Buchholz in a groove at Pawtucket
Former phenom allows one hit over seven innings
Clay Buchholz was determined to earn a spot in the Boston Red Sox's starting rotation during Spring Training.
The former big league phenom instead has been relegated to working his way back to the Major Leagues from Triple-A. So far, he's rising to the challenge quite nicely.
Buchholz struck out a season-high eight over seven one-hit innings Friday as the Pawtucket Red Sox rolled to a 4-0 blanking of the Columbus Clippers at Huntington Park.
"I got a hold of a couple of things that I didn't have a grasp of last year," Buchholz admitted. "I'm not really sure what it will take to get back to the Majors. I feel like I'm really in my prime right now."
The 24-year-old right-hander became an overnight sensation when he tossed a no-hitter in his second appearance in the Majors against Baltimore on Sept. 1, 2007. But he endured a difficult follow-up campaign.
After emerging as one of baseball's top pitching prospects, Buchholz went 2-9 with a 6.75 ERA in 16 outings for the Red Sox in 2008 before finishing the season at Double-A Portland. Though he pitched well this spring, the 6-foot-3, 190-pound Texan was unable to land a spot in Boston's stacked starting five.
Undaunted, Buchholz has done his best to make the organization take a second look, going 2-0 with a 1.33 ERA in his first five International League starts. He has allowed only three hits over 12 1/3 innings in winning his last two outings but clearly was at his best Friday.
"Stuff-wise, it was probably the best performance I've had in my professional career," noted Buchholz. "Tonight, I had four pitches working and I was able to throw strikes in any count."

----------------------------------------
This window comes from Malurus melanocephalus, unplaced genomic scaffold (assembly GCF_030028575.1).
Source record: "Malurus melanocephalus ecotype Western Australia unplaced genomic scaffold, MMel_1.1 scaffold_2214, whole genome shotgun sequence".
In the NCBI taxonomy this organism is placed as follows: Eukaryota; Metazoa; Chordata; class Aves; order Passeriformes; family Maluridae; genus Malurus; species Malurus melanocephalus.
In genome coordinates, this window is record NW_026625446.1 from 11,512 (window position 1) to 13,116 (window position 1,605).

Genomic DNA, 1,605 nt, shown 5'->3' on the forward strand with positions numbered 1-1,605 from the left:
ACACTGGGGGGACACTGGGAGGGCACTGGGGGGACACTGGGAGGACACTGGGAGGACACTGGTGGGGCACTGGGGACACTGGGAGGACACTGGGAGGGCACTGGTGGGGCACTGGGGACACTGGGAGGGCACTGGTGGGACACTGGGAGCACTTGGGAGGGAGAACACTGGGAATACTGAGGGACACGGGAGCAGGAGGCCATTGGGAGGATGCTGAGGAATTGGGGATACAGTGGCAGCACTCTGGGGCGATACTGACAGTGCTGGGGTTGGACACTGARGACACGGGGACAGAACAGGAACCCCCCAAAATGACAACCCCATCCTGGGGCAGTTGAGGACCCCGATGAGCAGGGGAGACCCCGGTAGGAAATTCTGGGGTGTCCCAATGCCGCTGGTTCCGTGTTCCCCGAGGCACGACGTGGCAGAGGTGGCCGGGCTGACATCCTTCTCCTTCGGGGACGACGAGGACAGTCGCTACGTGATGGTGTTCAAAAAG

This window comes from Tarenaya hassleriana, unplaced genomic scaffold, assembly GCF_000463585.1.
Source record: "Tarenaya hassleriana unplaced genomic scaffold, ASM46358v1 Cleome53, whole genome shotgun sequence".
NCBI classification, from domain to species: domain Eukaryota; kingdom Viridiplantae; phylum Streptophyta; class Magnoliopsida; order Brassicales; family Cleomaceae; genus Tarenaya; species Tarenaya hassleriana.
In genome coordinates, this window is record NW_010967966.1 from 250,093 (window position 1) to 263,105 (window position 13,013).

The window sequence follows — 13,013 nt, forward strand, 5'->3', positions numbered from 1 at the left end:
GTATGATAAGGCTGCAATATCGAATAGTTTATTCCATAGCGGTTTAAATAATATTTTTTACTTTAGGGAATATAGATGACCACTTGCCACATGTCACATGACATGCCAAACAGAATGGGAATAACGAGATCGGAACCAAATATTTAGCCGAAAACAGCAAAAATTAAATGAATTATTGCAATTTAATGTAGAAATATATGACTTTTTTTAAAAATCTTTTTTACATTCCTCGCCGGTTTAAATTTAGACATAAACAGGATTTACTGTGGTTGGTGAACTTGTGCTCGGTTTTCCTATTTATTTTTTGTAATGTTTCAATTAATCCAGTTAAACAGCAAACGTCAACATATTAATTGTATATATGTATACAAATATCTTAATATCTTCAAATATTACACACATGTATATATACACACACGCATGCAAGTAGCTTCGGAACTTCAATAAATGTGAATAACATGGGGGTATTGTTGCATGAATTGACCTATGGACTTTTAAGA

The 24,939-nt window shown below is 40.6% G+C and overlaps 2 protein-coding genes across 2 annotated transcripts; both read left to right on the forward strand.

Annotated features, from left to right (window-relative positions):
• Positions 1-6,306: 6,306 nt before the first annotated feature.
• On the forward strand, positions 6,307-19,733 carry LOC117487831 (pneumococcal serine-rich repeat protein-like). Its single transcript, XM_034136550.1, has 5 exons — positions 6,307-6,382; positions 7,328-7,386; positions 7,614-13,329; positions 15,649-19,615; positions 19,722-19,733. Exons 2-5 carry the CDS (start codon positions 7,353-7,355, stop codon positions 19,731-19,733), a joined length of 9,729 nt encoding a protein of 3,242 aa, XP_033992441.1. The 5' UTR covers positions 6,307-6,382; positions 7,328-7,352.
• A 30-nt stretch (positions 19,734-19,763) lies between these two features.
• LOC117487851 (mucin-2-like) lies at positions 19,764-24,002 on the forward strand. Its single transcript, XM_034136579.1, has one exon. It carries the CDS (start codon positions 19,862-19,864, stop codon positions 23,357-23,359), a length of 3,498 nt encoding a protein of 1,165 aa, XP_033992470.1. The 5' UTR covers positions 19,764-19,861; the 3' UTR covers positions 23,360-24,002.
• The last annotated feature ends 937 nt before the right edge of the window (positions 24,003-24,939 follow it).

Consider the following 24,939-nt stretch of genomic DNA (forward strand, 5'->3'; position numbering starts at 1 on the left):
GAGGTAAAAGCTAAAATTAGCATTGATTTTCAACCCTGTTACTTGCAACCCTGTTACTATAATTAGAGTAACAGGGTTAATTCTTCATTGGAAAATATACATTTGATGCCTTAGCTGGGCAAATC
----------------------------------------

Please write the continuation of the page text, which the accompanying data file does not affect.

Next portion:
After walking Michael Brantley to start the bottom of the first, Buchholz retired the next four batters, striking out three. A one-out double by Jordan Brown in the second was one of only two hits by the Clippers, whose lineup featured four players with Major League experience.
Buchholz stranded Brantley before setting down 17 of the final 18 batters, including the last 11. He threw 60 of 86 pitches for strikes before calling it a night.
"Prior to the game, I felt a little heavy from the travel day the night before," he said. "I felt like it was going to be one of those days where I was going to grind. But everything came along and I felt very comfortable out there as the game went along."
Rocky Cherry, Chris George and Fernando Cabrera combined to limit Columbus to a hit and a walk over the final two frames, wrapping up Pawtucket's International League-leading seventh shutout of the season.
"This team down here is probably one of the best teams I've played for," said Buchholz.
John Torenli is a contributor to MLB.com. This story was not subject to the approval of Major League Baseball or its clubs.